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Ed. Magazine

Lecture Hall: Assistant Professor Katherine Masyn

Katherine Masyn

[caption id="attachment_3130" align="alignleft" width="234" caption="Photo by Elena Gormley"]Assistant Professor Katherine Masyn[/caption]

She fell in love with math at an early age. She eventually discovered statistics while in college and was even more enamored. But it was actually a veterinary school that introduced Katherine Masyn to something that would take her through three Ph.D. programs to the real passion of her life: latent variable models. At the time, she was a doctoral student in the school of engineering at Cornell University studying something she wasn’t really interested in — operations research. At the suggestion of a friend who knew she missed working with data, she took an elective methods course at the university’s vet school on epidemiology, the study of health and illness patterns. “We talked about study design and implications for answering research questions,” Masyn says. “I loved it.” The professor asked if she had ever heard of biostatistics — an area of statistics focused on biology and public health. She hadn’t, but her interest was piqued. This took her to the University of California–Berkeley, where, in another epidemiology course, she learned about latent variable models. “I thought, ‘This is fantastic!’ Something clicked,” she says. “This is how I think about the world. This is awesome.” Now in her second year teaching at the Ed School after four years teaching at the University of California–Davis, Masyn, with her dog Byron by her side, spoke to Ed. in February about “stattoos,” magic chairs, and why even her mom has a hard time describing what she does.

Your mom has spent the last 10 years practicing a phrase to explain what you do. What’s her phrase? These days she leads with, “My daughter is a professor at Harvard.” Then asked what I do, she says “social research quantitative methodologist.” I asked her what she says if someone wants to know what that actually means and she said no one ever goes there.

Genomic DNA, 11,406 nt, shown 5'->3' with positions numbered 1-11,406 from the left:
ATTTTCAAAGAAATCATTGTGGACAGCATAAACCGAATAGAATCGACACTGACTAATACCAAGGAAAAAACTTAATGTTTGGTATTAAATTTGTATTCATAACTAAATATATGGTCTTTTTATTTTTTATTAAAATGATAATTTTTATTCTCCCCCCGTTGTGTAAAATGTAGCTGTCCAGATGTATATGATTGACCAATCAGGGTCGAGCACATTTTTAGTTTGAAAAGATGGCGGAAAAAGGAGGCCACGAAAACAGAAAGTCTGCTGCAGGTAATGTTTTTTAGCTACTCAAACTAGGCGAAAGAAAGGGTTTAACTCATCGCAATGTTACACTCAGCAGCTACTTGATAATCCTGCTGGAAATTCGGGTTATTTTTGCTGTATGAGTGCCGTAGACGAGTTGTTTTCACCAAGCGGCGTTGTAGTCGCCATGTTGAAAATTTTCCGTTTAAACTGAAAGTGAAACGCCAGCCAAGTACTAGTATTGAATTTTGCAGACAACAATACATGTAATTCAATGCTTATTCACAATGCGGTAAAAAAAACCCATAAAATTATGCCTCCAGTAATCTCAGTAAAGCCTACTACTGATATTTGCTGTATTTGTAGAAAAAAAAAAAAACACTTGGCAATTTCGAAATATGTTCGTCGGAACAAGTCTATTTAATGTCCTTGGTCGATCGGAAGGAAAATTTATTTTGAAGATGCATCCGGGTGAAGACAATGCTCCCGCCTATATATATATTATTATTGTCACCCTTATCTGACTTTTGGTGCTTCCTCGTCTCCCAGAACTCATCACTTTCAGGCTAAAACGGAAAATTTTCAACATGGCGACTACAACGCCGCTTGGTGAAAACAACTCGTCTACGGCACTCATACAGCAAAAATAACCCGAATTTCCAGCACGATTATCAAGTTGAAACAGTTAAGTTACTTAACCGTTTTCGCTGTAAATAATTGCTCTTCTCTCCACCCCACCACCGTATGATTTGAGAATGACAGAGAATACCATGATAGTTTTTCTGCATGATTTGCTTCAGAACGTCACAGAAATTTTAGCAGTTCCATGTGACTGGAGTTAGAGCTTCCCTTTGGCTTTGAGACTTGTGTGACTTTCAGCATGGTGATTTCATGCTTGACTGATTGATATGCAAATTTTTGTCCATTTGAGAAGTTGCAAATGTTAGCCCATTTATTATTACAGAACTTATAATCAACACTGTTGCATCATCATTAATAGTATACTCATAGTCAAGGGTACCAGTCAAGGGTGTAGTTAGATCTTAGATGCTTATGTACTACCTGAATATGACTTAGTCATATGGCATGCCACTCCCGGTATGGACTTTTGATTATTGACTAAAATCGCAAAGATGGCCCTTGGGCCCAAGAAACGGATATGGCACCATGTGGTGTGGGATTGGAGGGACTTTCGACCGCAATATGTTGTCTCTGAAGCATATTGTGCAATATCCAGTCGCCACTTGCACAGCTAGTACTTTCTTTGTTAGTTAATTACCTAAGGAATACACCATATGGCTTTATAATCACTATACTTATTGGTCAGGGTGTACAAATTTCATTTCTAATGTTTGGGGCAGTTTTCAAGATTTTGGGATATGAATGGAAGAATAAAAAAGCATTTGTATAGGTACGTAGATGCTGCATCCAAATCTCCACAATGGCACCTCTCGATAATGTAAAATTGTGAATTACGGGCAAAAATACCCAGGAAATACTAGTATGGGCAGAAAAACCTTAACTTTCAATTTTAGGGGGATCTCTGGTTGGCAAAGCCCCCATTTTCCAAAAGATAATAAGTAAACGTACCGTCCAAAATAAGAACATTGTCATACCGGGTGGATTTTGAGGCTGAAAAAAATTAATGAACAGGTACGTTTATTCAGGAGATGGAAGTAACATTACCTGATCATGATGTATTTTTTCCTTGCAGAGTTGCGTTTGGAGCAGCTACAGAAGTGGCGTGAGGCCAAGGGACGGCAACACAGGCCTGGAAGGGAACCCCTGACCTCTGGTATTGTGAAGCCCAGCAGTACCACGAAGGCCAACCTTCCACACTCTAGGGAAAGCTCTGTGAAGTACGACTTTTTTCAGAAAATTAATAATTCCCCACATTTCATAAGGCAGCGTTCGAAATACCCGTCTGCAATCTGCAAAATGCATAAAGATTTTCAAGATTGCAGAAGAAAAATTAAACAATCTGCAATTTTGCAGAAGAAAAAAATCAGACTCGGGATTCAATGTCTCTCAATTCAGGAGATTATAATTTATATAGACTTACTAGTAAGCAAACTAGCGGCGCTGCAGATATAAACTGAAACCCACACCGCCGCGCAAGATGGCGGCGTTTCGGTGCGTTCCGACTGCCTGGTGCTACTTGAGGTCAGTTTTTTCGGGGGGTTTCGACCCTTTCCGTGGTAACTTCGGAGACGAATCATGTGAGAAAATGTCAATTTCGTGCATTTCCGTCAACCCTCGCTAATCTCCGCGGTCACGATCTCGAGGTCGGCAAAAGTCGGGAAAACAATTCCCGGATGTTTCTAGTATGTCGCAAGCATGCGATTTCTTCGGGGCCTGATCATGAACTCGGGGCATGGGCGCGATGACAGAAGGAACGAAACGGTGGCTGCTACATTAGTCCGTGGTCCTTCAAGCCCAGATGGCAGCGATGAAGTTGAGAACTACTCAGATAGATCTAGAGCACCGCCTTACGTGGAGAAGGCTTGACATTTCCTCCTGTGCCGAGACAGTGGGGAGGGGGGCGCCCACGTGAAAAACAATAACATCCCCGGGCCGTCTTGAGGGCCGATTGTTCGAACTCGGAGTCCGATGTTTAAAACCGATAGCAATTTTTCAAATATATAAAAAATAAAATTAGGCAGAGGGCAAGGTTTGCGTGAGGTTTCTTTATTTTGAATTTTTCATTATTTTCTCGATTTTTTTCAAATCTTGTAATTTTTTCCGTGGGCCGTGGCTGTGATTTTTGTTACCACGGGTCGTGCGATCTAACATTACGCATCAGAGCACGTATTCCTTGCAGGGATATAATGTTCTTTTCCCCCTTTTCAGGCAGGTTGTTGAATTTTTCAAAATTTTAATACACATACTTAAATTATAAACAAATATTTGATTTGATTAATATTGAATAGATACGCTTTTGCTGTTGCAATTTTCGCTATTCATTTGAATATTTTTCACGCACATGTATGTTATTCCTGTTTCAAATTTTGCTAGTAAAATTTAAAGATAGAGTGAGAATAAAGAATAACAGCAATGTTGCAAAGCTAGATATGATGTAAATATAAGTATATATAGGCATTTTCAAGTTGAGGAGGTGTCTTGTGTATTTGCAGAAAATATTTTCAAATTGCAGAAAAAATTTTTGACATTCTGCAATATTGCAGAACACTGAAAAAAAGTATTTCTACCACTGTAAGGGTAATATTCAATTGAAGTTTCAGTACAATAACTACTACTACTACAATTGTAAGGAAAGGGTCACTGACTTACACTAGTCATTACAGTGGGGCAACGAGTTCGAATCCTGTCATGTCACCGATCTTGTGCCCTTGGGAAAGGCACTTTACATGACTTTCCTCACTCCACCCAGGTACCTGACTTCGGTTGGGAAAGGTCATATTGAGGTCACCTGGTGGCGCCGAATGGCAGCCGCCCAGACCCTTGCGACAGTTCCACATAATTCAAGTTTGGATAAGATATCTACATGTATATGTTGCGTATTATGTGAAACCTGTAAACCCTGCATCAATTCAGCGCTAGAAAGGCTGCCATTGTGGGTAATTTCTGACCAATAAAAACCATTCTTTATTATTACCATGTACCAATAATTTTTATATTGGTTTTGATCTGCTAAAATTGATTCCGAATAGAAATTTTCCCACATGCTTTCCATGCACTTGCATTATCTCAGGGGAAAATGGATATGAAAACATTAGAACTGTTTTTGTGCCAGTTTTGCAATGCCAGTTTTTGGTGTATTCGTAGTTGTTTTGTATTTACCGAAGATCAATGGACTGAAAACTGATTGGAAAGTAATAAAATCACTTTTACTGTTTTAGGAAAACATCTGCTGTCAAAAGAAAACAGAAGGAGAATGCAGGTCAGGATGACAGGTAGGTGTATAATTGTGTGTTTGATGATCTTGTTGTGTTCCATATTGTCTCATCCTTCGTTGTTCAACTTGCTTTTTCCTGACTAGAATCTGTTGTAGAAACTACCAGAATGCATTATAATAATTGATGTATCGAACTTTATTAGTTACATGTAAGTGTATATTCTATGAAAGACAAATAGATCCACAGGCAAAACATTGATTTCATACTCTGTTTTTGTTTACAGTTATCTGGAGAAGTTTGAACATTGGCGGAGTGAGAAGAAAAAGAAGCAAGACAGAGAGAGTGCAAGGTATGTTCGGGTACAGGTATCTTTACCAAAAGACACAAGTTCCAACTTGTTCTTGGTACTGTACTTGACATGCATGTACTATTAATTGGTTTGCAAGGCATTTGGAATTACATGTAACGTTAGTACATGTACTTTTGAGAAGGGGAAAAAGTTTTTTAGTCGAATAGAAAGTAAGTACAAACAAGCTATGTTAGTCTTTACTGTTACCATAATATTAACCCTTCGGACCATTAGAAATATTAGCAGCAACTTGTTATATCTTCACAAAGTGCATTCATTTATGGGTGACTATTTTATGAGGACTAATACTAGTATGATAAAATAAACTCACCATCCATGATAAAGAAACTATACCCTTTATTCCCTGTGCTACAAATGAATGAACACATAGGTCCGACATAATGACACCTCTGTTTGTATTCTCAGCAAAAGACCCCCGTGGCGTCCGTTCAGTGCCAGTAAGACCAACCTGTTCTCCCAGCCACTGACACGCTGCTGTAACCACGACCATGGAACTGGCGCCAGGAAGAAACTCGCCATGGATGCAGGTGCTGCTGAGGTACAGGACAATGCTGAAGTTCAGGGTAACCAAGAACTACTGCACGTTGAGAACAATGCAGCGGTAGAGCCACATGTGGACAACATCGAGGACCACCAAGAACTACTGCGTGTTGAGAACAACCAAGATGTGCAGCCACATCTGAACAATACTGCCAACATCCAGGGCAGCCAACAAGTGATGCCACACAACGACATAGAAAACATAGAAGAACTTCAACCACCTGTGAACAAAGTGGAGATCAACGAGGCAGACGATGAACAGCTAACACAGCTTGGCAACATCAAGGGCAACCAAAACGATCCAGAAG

How does the hand-painted chair in your office tie into this? My students at Davis gave it to me when I left for Harvard. It made me cry. When students came to meet with me in my office, they would sit in a chair across from my desk. They realized that when they sat in this chair, they understood everything. But when they got up and left, it all went away. It was like we had never met. So they started calling it Masyn’s Magic Chair.

Initially you wanted to be a high school math teacher, but that changed after you took a statistics course. Statistics is all about modeling uncertainty in the world. With math, there’s a right or wrong answer and a Truth with a capital “T.” With statistics, even if you believe there is a single truth, you can’t necessarily derive it theoretically.

You need to collect data and make inferences based on it. I loved it and I decided I wanted to do more of that. How did you first learn about latent variable models? I had to do a reading with latent variable analysis, which looked at the effect of quality of life issues and aging populations, trying to get at how to measure and quantify “quality of life.”

And the latent variable part? The idea is that you can’t measure it directly. There isn’t a quality-oflife- o’meter. Quality of life is a latent variable; it’s not directly observed. What you can observe is what you think are manifestations of this underlying variable. You can ask people about their ease or difficulty doing certain activities of daily living. You can get reports from family members. No one measure is going to give us a perfect read, but ask this range of questions and do this range of observations and maybe, if you combine all of this information, you’ll get a better idea of this underlying thing that we can’t directly observe.

Speaking of what can be observed, tell me about your “stattoos.” Since math and stats are my passion, and since my deep connection to my work derives from the fact that I instinctively and reflexively see my world as one giant statistical model, it’s no surprise that my creative forms of expression often take some sort of math/stat form. I got each of my tattoos and piercings to commemorate important events and transitions, to reconnect with myself after a difficult time, or to remind myself of challenges and achievements. For example, I got my first stattoo when I graduated from college with my B.S. in mathematics. My other stattoo is in memory of my dad. He died eight years ago on March 14, which is “Pi Day,” hence the Pi tattoo on my neck. I already have a stattoo planned for if/when I get tenure.

Ed. Magazine

The magazine of the Harvard Graduate School of Education

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